I predict that we will see competitors to Airbnb, Uber and DoorDash all take advantage of this rule by making their contractors owners of the business from the earliest days. This will give them a huge advantage and enable them to lock in their community of gig workers much more tightly.

We will also see all kinds of new marketplaces pop up that allow their network of gig workers to benefit from the equity growth as well as the transactional revenue.

Token Sales to Crypto-Equity

What was the greatest technology investment of the 2010s that was available to the general public? Answer: The Ether Sale in 2014

Initial investors in that event who held on to $1,000+ Ether made 3,000x their money. There has never been an event like it. Furthermore, well over 100,000+ people bought Ether under $10 and made many times their money. That is absolutely incredible.

Technology investments were previously for the venture capitalists on Sand Hill Road. Now anyone could join in. On the flipside, this led to the insane hype in 2017 which got really out of control. I decided not to sell a token for Balance because it felt dishonest to do so.

What we are starting to see now is totally different. Huge pieces of infrastructure on Ethereum such as Compound Finance and The Graph Protocol are issuing tokens after creating enormous amounts of value for their communities.

This shift is really where community capitalism starts to take off. The investors, founders, employees, workers and users are now going to be owners. These kinds of things were simply not possible before Ethereum. A blockchain is a really great accounting mechanism for the Internet. Ethereum’s ERC-20 token standard has become the default way to express value in new kinds of systems. With this digital backbone, we are now able to include communities of people in the creation and distribution of digital capital.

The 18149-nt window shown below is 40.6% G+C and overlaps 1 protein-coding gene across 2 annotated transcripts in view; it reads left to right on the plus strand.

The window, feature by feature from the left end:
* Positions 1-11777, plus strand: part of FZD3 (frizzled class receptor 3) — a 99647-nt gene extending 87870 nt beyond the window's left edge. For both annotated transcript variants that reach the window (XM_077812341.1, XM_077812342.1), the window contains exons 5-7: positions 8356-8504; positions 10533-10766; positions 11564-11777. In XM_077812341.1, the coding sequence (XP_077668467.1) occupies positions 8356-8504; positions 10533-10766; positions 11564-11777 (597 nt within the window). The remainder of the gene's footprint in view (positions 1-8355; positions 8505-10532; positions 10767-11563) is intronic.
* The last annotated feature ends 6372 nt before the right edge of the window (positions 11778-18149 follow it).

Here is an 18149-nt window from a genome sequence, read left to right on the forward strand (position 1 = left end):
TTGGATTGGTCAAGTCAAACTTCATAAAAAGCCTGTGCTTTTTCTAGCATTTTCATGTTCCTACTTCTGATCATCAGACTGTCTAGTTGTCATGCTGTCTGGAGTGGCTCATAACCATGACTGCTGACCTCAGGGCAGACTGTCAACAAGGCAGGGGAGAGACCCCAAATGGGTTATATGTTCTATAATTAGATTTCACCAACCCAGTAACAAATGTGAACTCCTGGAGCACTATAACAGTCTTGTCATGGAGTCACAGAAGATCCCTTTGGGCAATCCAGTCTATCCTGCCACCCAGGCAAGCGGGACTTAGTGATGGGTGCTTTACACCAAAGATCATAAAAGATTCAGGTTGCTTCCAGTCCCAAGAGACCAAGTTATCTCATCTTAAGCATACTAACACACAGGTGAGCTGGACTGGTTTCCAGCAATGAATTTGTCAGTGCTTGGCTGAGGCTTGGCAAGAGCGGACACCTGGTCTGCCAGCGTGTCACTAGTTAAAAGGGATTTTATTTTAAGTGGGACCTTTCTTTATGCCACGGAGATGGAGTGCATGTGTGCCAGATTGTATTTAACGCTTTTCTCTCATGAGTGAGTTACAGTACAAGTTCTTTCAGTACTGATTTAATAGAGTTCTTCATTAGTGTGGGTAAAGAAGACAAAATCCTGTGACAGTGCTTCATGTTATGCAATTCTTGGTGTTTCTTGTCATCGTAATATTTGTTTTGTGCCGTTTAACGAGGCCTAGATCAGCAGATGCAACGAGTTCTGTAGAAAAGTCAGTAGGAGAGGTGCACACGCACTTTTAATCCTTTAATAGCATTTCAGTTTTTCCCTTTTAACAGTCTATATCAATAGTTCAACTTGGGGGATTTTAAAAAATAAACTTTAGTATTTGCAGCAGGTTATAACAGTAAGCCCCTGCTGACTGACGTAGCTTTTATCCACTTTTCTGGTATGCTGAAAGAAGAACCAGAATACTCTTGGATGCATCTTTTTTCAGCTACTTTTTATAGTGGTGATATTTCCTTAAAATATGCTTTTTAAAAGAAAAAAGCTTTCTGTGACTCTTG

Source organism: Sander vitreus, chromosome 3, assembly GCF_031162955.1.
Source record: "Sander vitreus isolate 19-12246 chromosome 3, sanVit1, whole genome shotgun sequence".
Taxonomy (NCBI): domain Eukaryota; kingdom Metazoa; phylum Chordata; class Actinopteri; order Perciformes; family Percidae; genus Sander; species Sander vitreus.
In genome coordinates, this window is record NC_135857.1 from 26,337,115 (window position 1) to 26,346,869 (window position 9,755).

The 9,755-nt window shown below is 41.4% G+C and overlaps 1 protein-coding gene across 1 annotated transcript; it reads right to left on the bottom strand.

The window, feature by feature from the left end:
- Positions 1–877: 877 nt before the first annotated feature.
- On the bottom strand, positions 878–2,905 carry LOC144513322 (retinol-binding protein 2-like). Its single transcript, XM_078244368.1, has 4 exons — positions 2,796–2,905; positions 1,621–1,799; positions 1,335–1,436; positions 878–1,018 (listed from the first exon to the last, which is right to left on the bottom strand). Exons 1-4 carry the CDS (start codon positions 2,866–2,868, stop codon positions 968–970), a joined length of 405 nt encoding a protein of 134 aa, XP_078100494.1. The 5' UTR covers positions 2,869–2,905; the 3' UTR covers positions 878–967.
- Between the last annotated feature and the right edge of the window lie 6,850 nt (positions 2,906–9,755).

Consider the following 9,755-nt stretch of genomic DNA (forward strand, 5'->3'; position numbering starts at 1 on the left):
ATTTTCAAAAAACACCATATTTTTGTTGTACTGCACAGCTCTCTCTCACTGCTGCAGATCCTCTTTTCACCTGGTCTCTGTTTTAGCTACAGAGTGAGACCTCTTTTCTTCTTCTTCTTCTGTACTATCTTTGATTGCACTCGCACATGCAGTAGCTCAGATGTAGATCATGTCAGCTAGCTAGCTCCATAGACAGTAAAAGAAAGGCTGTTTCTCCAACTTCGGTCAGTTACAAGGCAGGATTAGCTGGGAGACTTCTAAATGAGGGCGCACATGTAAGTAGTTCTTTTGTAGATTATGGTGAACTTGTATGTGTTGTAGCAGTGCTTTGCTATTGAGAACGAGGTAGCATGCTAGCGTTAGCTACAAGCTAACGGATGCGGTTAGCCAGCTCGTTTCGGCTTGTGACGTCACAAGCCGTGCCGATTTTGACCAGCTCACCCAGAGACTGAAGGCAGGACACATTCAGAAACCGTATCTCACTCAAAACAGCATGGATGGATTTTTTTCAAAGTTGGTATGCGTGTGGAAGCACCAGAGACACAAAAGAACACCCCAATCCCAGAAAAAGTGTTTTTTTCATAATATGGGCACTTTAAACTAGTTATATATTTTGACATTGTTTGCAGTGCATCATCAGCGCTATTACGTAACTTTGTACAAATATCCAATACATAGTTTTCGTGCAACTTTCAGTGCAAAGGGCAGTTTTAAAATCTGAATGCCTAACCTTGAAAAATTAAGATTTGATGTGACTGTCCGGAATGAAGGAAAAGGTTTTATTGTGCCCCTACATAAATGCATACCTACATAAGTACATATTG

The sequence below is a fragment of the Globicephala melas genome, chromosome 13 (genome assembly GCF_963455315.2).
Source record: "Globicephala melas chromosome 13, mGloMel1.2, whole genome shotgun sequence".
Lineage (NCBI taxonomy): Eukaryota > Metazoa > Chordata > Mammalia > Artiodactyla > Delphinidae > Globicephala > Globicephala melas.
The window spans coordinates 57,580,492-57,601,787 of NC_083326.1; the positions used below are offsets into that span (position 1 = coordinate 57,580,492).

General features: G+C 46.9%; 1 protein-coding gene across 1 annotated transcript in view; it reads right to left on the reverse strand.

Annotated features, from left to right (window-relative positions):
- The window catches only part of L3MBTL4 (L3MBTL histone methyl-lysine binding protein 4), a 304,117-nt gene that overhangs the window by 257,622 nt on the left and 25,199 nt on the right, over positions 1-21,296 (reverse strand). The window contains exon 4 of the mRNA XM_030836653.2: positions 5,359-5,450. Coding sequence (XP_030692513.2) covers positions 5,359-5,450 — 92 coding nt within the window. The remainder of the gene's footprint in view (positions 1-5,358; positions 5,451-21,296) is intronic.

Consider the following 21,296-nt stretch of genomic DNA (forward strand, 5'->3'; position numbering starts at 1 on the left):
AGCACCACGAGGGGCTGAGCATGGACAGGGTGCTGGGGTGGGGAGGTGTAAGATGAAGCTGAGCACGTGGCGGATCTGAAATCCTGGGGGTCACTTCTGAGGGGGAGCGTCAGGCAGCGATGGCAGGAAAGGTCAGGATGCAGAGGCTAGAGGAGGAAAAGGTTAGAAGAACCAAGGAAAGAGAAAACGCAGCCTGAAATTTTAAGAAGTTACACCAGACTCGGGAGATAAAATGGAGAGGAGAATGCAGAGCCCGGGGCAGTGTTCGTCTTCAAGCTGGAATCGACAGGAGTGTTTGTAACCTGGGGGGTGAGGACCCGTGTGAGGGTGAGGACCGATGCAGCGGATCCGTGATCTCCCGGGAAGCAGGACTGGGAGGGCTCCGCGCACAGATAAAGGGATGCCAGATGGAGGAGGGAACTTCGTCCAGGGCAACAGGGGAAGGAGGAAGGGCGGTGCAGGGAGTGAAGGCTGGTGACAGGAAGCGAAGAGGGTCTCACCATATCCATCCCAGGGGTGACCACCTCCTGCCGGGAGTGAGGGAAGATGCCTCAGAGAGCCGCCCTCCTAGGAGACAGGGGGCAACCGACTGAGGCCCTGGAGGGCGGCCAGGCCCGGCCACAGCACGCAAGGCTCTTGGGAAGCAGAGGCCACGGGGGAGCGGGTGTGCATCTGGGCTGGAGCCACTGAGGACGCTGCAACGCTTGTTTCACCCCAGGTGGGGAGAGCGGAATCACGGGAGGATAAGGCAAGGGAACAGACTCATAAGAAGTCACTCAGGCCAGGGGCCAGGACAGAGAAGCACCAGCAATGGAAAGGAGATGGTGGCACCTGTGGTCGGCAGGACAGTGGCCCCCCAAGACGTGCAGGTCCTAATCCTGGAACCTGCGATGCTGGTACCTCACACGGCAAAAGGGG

Every month, a bunch of new ways to earn tokens pops up: mining, staking, liquidating, curating, slashing, contributing, securing, managing. Protocols are rewarding the participants with a share of the capital—communities of people are owning crypto-equity alongside the founders, investors, and team.

This year saw the launch of incredibly successful ownership tokens from Compound, Uniswap, iEarnFinance, Curve, 1Inch and many others.

We are driving the ownership of capital to the edges of the network. Everyone in the world with an internet connection is going to be able to participate. Exciting times lie ahead.

Community Capital in the Twenty-First Century

In his legendary tome, Capital in the Twenty-First Century, Thomas Piketty argues that the gap between those who earn wages and those who own assets is getting ridiculous. While he has received a fair bit of pushback for some of his points, I do think the broad theme is right: wealth inequality is increasing rapidly.

We all feel it. This year, the stock market was pushed to new heights during a pandemic while millions of people lost their jobs. The wealth gap is becoming a wealth gulf.

I do not have all the answers to this problem, but my gut tells me that we need more people to become owners of technology and not just users. Today, we till the digital soils of Facebook, Google and Twitter without any real say in how these algorithms control our minds.

Owning public stock in the digital services is not enough. We need to own the services themselves. Big technology companies have become more powerful than nation states. The community capital of the 21st century must be distributed as far as possible.

I hope we will look back on the digital services of today in the same way we view the feudal lords of yore. These tyrants that controlled the digital land and forced us to till their soil.

There is so much amazing stuff to be built. Community capitalism is coming.